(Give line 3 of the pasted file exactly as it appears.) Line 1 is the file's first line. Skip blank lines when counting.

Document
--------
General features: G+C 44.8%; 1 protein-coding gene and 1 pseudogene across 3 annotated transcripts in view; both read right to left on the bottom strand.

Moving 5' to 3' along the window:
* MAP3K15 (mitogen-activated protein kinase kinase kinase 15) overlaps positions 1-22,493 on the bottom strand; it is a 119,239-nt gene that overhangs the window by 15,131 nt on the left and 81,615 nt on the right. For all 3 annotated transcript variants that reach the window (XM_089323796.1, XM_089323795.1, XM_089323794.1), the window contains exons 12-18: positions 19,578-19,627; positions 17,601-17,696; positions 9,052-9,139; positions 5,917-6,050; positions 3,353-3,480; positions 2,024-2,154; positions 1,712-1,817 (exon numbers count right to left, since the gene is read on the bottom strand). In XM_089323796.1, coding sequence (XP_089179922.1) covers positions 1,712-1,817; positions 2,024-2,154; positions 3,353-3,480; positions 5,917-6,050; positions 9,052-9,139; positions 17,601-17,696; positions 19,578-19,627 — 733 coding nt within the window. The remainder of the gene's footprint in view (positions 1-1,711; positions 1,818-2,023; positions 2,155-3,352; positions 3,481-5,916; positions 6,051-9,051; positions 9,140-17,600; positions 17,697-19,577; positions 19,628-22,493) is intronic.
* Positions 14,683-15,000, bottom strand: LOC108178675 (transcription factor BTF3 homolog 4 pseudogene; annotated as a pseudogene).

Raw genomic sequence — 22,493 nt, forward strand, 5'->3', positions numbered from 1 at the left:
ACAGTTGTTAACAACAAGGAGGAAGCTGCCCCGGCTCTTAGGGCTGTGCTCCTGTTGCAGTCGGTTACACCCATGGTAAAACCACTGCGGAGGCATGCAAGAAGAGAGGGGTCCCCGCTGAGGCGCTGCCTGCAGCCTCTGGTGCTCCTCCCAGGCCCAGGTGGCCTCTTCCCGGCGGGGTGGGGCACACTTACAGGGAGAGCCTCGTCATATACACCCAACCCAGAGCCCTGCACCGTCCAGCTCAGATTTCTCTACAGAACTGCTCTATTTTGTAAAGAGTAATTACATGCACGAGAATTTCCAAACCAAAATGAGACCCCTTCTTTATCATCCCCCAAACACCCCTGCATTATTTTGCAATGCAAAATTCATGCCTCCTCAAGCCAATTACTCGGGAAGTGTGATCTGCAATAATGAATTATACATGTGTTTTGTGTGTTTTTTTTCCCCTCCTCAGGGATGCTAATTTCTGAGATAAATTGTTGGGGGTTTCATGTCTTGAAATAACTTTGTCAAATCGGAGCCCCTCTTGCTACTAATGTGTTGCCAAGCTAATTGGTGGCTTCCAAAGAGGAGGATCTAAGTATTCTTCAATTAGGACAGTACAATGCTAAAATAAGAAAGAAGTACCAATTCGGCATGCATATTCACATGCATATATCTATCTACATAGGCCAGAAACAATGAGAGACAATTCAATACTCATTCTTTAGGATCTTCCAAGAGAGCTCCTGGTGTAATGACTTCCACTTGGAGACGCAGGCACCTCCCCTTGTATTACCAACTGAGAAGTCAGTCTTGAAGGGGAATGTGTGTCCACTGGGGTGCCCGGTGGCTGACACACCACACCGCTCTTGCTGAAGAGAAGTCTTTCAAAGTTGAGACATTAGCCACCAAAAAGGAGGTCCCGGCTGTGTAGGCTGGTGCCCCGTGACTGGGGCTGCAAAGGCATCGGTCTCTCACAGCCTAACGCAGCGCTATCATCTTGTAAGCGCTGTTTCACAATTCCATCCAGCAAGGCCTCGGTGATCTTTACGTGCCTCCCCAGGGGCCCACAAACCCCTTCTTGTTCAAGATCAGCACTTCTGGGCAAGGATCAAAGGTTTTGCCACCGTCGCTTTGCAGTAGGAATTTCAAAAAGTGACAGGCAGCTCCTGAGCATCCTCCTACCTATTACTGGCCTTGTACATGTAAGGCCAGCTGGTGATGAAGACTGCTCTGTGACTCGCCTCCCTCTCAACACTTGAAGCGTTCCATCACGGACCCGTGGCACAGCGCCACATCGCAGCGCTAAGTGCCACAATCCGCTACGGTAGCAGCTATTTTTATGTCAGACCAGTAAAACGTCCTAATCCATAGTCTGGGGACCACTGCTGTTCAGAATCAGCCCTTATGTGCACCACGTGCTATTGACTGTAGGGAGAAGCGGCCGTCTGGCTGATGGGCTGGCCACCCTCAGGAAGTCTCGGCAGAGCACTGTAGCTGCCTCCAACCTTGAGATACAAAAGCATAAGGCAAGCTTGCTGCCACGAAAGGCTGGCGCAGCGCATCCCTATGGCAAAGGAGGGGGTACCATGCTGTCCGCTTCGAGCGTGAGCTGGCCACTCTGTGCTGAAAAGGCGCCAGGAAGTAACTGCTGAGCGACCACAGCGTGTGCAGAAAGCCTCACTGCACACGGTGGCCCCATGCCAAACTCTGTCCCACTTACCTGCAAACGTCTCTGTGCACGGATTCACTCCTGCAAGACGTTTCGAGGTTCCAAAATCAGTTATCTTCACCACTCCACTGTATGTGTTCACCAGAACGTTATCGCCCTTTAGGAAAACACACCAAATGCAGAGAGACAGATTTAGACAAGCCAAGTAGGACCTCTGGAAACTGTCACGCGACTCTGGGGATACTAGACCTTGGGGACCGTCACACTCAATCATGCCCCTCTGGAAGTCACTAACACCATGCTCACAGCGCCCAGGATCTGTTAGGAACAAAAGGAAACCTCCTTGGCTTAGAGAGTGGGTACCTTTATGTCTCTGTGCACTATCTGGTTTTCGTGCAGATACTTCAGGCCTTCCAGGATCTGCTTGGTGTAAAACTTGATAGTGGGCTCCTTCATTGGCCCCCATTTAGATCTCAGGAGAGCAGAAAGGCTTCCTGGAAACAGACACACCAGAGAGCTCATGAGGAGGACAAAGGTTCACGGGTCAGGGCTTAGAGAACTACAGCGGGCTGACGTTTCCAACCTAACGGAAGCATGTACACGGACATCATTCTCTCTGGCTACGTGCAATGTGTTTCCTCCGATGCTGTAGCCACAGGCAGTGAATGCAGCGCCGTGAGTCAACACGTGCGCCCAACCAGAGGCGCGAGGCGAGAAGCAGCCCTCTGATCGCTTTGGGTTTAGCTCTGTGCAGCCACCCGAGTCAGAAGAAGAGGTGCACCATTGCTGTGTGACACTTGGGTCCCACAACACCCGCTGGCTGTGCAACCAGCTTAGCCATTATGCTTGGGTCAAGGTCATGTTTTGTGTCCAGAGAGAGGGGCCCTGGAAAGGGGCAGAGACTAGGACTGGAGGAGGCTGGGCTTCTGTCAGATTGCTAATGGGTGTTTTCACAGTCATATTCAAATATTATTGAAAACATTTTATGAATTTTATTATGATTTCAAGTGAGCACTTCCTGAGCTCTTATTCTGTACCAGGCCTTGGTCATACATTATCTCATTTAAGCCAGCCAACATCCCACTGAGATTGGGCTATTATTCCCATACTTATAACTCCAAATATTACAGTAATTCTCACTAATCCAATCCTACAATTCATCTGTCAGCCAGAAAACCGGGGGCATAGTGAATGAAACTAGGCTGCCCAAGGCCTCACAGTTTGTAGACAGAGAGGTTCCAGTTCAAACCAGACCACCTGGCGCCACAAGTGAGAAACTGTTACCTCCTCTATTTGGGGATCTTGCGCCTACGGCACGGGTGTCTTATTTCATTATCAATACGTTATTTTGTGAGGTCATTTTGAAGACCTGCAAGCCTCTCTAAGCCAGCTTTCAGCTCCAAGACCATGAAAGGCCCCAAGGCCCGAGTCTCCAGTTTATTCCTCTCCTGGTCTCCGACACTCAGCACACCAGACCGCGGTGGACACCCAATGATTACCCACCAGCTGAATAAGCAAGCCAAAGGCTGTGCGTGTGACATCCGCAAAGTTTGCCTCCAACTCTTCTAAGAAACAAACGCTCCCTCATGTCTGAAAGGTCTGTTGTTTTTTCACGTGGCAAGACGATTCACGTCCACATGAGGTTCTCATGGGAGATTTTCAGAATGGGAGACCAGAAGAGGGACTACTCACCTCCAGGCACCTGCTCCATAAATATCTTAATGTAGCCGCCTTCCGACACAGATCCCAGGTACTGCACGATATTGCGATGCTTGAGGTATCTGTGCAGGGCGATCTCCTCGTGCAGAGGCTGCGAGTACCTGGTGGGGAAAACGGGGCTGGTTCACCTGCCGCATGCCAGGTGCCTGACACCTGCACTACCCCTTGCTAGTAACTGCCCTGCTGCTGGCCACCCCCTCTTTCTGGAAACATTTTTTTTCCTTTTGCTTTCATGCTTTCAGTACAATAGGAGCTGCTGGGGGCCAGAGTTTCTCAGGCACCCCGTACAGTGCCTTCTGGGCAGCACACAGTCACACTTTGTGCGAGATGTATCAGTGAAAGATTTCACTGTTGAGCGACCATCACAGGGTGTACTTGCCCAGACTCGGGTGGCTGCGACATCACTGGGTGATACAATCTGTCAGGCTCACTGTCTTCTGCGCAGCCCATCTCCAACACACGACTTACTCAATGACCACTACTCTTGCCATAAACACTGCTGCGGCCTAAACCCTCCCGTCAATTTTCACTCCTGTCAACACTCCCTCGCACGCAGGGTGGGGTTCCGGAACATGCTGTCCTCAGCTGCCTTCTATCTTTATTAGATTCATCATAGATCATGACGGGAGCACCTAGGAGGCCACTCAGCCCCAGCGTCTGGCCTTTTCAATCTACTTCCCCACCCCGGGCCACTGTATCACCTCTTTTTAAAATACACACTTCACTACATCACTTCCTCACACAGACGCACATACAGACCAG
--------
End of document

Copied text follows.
* MAP3K15 (mitogen-activated protein kinase kinase kinase 15) overlaps positions 1-22,493 on the bottom strand; it is a 119,239-nt gene that overhangs the window by 15,131 nt on the left and 81,615 nt on the right. For all 3 annotated transcript variants that reach the window (XM_089323796.1, XM_089323795.1, XM_089323794.1), the window contains exons 12-18: positions 19,578-19,627; positions 17,601-17,696; positions 9,052-9,139; positions 5,917-6,050; positions 3,353-3,480; positions 2,024-2,154; positions 1,712-1,817 (exon numbers count right to left, since the gene is read on the bottom strand). In XM_089323796.1, coding sequence (XP_089179922.1) covers positions 1,712-1,817; positions 2,024-2,154; positions 3,353-3,480; positions 5,917-6,050; positions 9,052-9,139; positions 17,601-17,696; positions 19,578-19,627 — 733 coding nt within the window. The remainder of the gene's footprint in view (positions 1-1,711; positions 1,818-2,023; positions 2,155-3,352; positions 3,481-5,916; positions 6,051-9,051; positions 9,140-17,600; positions 17,697-19,577; positions 19,628-22,493) is intronic.